The COVID-19 pandemic has devastated the air travel industry. Airlines saw steep drops in revenue due to travelers being stuck at home and a reduced need to travel with businesses closed amid lockdowns.
As part of continued efforts to maintain traveler safety, multiple airlines have reduced the food and offerings during flights. If you are traveling in the near future, here is what food and beverage options you can expect to be served on each airline:
Starting July 2, Delta will begin to reserve complimentary beer and wine for its First Class and Delta Comfort+ customers on flights that are more than 500 miles. "Flight attendants will pass the cans and single-serve bottles ... using serving trays to minimize touch points on-board," the airline said.
One of the largest airlines in the world, Delta previously said that it is temporarily moving to essential food and beverage offerings on board and is also adjusting its in-flight service policies, both for domestic and international travel.
The changes include:
-No plastic cups or ice.
-Two snack offerings for passengers in Main Cabin and Delta Comfort+, as well as on First Class flights less than 900 miles.
-Meal service will now be “pre-packaged, non-perishable Flight Fuel boxes with two snack offerings” for First Class and Delta One passengers on flights greater than 900 miles.
-Preselect and Special Meal service will be temporarily suspended.
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While American Airlines has not updated their “Food and Lounge Service in Response to COVID-19” page since April 27, previous changes made in response to the pandemic include:
-No alcohol in Main Cabin on flights less than 2,200 miles.
-Beverages would be limited to water, juice and canned options, except on flights longer than 2,200 miles.
-No snacks or food would be available for purchase and meals would only be offered in first class.
-Limited capacity on each aircraft with middle seats being assigned only when necessary.
Starting March 29, United Airlines implemented the following food service changes to help maintain passenger safety:
-Only sealed beverages would be served and the airline would no longer offer ice, coffee, tea and poured alcohol. Those sitting in premium cabins will still have access to beer and individual wines.
-Snacks will not be available in United Economy seating for flights under 80 minutes or in United First for flights under 60 minutes. Passengers are still welcome to bring snacks onboard. Passengers sitting in United First on flights that are between 60 and 140 minutes receive an “all-in-one” snack bag that includes a stroopwafel, pretzels, bottle of water and a sanitizer wipe. Those on premium transcontinental flights will receive the same snack bag if they’re flying in United Economy or Economy Plus.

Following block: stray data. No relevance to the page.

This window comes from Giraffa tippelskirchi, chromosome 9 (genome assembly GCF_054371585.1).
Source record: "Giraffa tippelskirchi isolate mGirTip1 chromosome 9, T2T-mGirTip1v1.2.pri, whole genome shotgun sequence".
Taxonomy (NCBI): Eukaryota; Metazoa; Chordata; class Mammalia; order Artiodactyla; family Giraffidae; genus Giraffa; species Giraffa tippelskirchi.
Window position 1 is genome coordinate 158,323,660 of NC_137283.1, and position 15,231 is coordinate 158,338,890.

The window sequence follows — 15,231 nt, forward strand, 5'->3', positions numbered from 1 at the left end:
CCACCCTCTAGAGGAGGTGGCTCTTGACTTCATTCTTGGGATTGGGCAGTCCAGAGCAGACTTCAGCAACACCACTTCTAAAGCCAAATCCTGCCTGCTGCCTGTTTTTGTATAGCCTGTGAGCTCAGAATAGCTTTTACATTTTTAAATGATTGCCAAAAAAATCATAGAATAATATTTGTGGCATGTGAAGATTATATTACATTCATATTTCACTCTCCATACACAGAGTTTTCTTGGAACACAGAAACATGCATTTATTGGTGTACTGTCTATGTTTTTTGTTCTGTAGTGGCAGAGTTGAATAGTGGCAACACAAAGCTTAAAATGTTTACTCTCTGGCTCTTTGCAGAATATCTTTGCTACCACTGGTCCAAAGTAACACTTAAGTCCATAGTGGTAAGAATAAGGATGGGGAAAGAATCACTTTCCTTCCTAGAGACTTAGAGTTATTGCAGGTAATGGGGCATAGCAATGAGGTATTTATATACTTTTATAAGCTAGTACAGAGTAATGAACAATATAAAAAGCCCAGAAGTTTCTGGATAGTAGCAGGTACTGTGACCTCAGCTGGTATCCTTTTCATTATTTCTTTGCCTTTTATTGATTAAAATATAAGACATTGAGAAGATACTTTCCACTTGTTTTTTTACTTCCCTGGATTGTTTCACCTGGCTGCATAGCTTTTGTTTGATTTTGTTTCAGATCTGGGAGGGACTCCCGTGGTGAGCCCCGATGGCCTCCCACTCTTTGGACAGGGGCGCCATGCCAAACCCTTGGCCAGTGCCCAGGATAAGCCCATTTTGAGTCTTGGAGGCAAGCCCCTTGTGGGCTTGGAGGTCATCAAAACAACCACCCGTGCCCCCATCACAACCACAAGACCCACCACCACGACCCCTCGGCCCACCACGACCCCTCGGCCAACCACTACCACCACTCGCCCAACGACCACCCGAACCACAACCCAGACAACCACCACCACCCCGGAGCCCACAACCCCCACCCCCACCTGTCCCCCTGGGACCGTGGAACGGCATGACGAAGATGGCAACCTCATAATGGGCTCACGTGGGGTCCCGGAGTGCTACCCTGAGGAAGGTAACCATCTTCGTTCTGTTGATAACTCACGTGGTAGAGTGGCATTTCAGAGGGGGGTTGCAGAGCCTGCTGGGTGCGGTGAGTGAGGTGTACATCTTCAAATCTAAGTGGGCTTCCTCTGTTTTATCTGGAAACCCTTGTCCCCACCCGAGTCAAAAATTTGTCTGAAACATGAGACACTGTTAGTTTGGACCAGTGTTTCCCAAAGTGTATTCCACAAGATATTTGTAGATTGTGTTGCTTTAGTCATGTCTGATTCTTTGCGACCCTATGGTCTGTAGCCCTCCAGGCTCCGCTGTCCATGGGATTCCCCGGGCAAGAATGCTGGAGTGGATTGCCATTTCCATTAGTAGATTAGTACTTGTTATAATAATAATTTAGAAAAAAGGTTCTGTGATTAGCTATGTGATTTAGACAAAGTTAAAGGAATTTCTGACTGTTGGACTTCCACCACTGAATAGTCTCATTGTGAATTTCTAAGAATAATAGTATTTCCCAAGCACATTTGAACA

On June 1, Southwest updated its snack and beverage policy for flights over 250 miles:
-The airline would serve cans of water with straws and a snack mix on said flights, while cups and ice would be available upon request.
-All other flights, snack and beverage options are still suspended in efforts to maintain safety.
JetBlue noted that complimentary food and beverage service would still be offered in a limited capacity in response to the pandemic:
-Purchase of beer, wine, liquor and other buy-onboard products have been suspended.
-Purchase of goods from the in-flight snack bar will be suspended.
-Snack baskets and beverage cart service will be replaced with a pre-sealed snack and beverage bag.
-Mint passengers will be served pre-packed meals and single-serve beverages, but all glassware and mugs have been replaced with single-use cups.
Alaska Airlines is recommending that passengers pack their own food and refillable water bottle. They have also implemented the following changes:
-No food or beverage service on flights up to 350 miles.
-Limited service on flights longer than 350 miles. For those flights, beer is served for passengers in Premium class and First-class, not main cabin.
Hawaiian made the following changes for passengers aboard its North America and international flights:
-Complimentary bottled water will be provided.
-No poured alcohol, coffee and tea, and no sale of alcoholic beverages in the main cabin.
-No sales will be allowed from the snack cart, but passengers can still bring their own food on board.
As of May 12, Frontier is offering limited beverage options available for purchase on its flights in response to the pandemic. “These items are will be provided upon request,” the airline stated.
The risks of flying amid the COVID-19 pandemic
The Centers for Disease Control and Prevention (CDC) has said that travelers face an increased risk of contracting and spreading COVID-19 and that “staying home is the best way to protect yourself and others from getting sick.”
For those who do travel, the CDC recommends that you wash your hands often with soap and water, avoid touching your face, keep a safe distance away from others, cover coughs and sneezes, and wear a mask in public.
The CDC also advises individuals to anticipate their needs while traveling, such as bringing enough medicine to last an entire trip, packing alcohol-based hand sanitizer, and preparing food and water.
A more detailed list regarding the risks of travel and how to prepare is available at their wesite.